Alexandre Perra is the Executive Director of Innovation, Strategy and Corporate Responsibility of EDF Group and the World Energy Council's Vice Chair for Europe.
In your opinion, what will be the top three long-term implications and structural changes in the energy sector in your region/country as a result of the Covid-19 pandemic?
I believe the pandemic will ultimately drive an economic crisis and drop in energy demand that will hurt energy companies and commodity-producing countries, notably oil and gas. We will experience a slump in investments and security of supply risks over the medium to long term, which has created an urgency for climate-centred stimulus plans.
Secondly, the ongoing crisis has shown the importance of mastering certain industries and strategic resources. It has clearly revealed vulnerabilities in supply chains following stay-at-home measures and the need for a long-term strategic vision.
Lastly, I believe that we will see a strong shift toward teleworking across many sectors, and as a result we will see the increasing importance of electricity as it becomes even more vital to healthcare, education and a variety of activities in an increasingly digital world.
What are the lessons that you have learned at this stage of the crisis in your country/region? Any crisis management tips you would like to share with our global community?
It is imperative that we anticipate and manage crises based on scientific expertise, feedback and long-term planning, including research, strategic stockpiles, etc.
Do you expect society, the economy and energy systems to return to business-as-usual quickly or will there be a ‘new normal’ after the crisis is over? If the latter, what will a ‘new normal’ look like?
The shock created by this public health, social and economic crisis makes a return to business-as-usual impossible. A new normal implies a stabilised situation, but we are nowhere near that, having had to contend with the financial crisis of 2008 and now an acceleration of climate events and the Covid-19 crisis. To move toward stabilisation, States will need to be able to act both at the super local (even individual) and super global (globalisation, climate, cybersecurity, etc.) levels.
What do you expect will be the legacy of Covid-19 and the impact on climate change policies?
We will see greater emphasis on security and also public health, with two possible outcomes:
If economic growth is given priority over climate change, we could have to deal with a climate crisis on top of a public health and social crisis.
Or, on the contrary, efforts could focus on efficiency and stimulating the economy while fighting climate change at the same time, adopting the most efficient public policies in terms of CO2 abatement to help create a virtuous cycle of investment.
What are the societal implications of Covid-19?
This crisis will amplify already growing inequality within countries in terms of health, access to care, exposure to viral risk, loss of income and jobs. As a result, the need to ensure access to affordable energy among the most vulnerable becomes imperative.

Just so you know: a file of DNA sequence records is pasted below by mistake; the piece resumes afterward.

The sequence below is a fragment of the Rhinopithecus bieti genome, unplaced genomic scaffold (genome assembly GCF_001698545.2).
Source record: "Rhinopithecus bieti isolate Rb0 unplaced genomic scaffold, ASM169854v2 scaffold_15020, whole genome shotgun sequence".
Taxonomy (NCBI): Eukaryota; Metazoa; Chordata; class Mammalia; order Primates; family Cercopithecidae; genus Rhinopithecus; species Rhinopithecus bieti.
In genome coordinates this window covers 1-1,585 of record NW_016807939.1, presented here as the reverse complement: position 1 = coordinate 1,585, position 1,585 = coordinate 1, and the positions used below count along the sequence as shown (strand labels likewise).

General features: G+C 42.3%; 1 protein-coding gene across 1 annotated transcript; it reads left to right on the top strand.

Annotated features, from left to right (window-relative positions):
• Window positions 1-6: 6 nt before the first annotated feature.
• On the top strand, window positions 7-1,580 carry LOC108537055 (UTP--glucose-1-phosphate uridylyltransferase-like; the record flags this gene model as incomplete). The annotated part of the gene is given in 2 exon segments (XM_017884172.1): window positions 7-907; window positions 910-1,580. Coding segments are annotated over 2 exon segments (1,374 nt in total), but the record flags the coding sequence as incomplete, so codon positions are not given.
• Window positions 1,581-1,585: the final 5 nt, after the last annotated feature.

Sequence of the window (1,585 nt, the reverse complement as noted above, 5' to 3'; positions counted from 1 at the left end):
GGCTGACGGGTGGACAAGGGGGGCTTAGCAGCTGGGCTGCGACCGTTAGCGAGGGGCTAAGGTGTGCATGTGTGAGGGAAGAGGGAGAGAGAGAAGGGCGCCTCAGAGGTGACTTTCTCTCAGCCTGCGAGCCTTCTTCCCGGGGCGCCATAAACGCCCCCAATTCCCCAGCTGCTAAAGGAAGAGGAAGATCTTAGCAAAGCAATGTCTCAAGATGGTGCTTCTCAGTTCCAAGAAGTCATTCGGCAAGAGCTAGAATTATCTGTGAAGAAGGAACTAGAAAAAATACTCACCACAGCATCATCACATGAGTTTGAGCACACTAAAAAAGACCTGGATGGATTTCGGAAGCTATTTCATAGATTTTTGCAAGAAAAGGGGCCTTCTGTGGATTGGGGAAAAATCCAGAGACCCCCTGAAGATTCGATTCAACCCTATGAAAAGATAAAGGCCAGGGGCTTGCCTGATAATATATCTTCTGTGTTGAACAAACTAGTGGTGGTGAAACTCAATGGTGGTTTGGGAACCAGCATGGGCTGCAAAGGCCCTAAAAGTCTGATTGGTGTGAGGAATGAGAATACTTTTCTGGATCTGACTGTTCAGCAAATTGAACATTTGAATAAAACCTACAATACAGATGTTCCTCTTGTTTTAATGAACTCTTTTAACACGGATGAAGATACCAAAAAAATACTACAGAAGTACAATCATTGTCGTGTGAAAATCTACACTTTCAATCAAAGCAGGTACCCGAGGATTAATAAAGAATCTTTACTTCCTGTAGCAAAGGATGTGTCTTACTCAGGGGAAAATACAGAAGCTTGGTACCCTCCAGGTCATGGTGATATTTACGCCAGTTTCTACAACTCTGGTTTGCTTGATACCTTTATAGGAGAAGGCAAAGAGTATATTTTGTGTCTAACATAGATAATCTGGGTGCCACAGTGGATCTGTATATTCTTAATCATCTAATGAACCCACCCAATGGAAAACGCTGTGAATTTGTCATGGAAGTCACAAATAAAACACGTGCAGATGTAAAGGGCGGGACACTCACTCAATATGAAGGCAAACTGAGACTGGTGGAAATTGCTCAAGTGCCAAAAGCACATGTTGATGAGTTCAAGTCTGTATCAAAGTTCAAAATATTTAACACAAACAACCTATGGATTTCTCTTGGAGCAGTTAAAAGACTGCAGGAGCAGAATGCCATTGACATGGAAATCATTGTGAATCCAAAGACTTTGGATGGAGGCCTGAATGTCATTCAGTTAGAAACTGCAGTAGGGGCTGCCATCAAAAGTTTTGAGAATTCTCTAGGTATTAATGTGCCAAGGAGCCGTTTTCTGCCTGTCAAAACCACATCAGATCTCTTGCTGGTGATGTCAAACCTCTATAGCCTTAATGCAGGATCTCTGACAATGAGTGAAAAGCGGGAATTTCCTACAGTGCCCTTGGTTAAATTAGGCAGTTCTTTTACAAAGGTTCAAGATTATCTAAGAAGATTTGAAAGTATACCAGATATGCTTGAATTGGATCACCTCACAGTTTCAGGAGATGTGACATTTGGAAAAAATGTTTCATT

The solution will involve innovating to reduce this inequality, organising an effective recovery, addressing security and health needs, and making our modern lives more resilient.
What are the main positive spill-over effects of Covid -19 in your country/region, if any?
The Covid crisis has forced us to rethink how we see and plan for the long term and to consider reindustrialisation when it comes to certain goods and strategic activities, including energy.
In your opinion, could Covid-19 be a pivot point for accelerating energy transition?
It’s possible, but not certain, as people will become more aware of how environmental factors have contributed to the virus’s spread and more concerned about a crisis within the crisis if extreme weather - heatwaves, drought, typhoons - compounds public health problems. Moreover, plummeting demand for fossil energies could cause certain facilities to shut down and not reopen in the future, thus reducing emissions. Lastly, environmental efforts could be stepped up as more people factor local pollution into public health decisions.
How can we emerge from the Covid-19 shock as a more resilient society and continue to accelerate the pace of successful energy transition?
We can accomplish this by promoting decarbonisation with public policies that are fair, boost the resilience of supply chains and are truly efficient, with CO2 cost-benefit analyses factored into their design and implementation. We will also require global cooperation, which will be put to the test when it comes to research - a major component of the Covid response with vaccines, treatments, etc. - and be necessary to tackle other global challenges.